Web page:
Light-proof bottles claimed as a world first by Fonterra have been used by dairy companies overseas for more than a decade.
But Fonterra has defended the claim, saying the packaging is used overseas for UHT or flavoured milk, rather than fresh milk and cream.
A 2002 report by US industry journal Dairy Foods detailed the milk producers already using light-blocking packaging.
They included the "LightBlock Bottle" developed in 1997 by HP Hood in Massachusetts, and another, described as a three-layer bottle with a black carbon layer, made by Morningstar Foods for Hershey's milk.
The new Anchor bottle also has three layers, the middle one coloured black.
Fonterra group marketing manager Craig Irwin said triple-layer bottles were already in use for flavoured or UHT milk, but not for fresh white milk and cream.
Mr Irwin said the Anchor bottle applied the multi-layer technology to larger and more complex milk bottles.
"UHT and flavoured milk containers tend to be round in shape and therefore quite easy to manufacture."
Fresh milk was also being packaged in opaque bottles overseas, but Mr Irwin said these used pigmented plastic and were not 100 per cent light-proof.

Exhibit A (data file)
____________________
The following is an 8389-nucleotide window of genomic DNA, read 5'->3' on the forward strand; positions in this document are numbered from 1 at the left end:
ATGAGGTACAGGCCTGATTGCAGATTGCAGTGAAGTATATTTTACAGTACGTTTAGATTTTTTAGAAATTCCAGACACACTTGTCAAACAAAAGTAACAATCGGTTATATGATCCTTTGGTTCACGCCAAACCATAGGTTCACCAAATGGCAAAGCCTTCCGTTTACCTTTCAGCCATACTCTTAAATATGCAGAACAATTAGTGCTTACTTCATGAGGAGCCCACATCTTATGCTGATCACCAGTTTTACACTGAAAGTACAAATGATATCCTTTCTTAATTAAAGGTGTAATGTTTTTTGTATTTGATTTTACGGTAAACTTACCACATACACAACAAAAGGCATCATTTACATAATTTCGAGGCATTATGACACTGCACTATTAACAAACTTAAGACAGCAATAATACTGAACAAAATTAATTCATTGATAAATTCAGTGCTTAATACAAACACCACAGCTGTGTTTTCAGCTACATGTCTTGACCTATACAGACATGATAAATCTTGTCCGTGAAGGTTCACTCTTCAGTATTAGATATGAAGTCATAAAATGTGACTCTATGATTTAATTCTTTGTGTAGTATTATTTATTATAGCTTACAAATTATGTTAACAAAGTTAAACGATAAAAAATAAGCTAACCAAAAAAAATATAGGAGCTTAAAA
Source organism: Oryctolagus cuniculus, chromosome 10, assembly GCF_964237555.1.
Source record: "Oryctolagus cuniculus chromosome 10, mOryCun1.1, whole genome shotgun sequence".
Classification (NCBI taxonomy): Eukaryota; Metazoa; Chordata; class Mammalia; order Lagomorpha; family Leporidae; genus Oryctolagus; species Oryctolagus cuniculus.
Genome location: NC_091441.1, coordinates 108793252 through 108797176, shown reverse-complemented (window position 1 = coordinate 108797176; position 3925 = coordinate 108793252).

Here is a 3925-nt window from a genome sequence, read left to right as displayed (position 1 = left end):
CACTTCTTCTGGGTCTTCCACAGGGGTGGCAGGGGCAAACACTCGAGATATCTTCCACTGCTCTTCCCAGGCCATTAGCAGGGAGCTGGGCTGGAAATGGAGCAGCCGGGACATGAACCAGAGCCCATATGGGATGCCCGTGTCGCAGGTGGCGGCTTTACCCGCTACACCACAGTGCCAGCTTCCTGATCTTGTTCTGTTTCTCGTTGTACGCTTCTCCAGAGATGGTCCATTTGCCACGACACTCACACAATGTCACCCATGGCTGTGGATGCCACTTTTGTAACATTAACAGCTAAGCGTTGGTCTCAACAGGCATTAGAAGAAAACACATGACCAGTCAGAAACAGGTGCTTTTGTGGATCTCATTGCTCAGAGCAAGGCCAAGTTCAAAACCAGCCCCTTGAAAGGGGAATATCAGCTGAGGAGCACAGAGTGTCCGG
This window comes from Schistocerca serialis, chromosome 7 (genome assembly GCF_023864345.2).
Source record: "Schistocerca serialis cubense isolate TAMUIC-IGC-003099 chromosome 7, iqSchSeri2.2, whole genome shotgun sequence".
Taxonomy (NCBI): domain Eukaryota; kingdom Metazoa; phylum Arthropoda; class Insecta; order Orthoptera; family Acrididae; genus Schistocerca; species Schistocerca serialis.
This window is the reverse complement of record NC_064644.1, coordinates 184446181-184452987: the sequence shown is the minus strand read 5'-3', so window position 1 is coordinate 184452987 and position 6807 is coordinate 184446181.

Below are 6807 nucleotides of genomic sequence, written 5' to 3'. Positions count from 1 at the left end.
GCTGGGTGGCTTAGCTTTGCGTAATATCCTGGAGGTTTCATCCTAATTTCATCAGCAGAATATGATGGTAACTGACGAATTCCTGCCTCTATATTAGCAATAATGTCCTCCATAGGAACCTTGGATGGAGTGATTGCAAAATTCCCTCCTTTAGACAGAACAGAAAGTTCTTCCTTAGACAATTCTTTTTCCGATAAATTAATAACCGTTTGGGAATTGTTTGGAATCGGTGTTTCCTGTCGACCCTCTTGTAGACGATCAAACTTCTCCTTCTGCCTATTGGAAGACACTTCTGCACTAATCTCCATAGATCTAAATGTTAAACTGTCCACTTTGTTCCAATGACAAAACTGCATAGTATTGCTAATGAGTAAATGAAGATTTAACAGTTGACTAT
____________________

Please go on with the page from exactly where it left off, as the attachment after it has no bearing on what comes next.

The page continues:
"We've been clear from our launch that we believe the Anchor bottle is a world first in fresh white milk."
Fonterra's triple-layer bottles have also drawn criticism from recycling companies which described them as a "lower quality" product, and the bottles have been nominated 17 times for this year's Unpackit Worst Packaging Award.
However a packaging authority has defended the new bottle.
Packaging Council of New Zealand acting chief executive Sharon Humphreys said anything that enhanced the shelf life of a product meant less of the product was wasted.
"The product waste is far more environmentally damaging than the packaging," she said.
The bottles were "100 per cent recyclable", she said, just like the previous see-through bottles.
Marketing Association chief executive Sue McCarty said the response to the changed packaging was "testament to how strong the brand is".
Reader responses to the light-proof bottle:
Clive: Don't you love it when marketing people come up with a solution to a non-existent problem.
Liddy: Now have milk that takes much longer to get cold (has anyone else noticed that?), we can't see how much is left and the bottle is not as easily recyclable.
Heather: Unless your fridge is faulty, the light goes off when you shut the door so why waste the money on a fancy bottle?
Read more: Do you like Anchor's new milk bottles?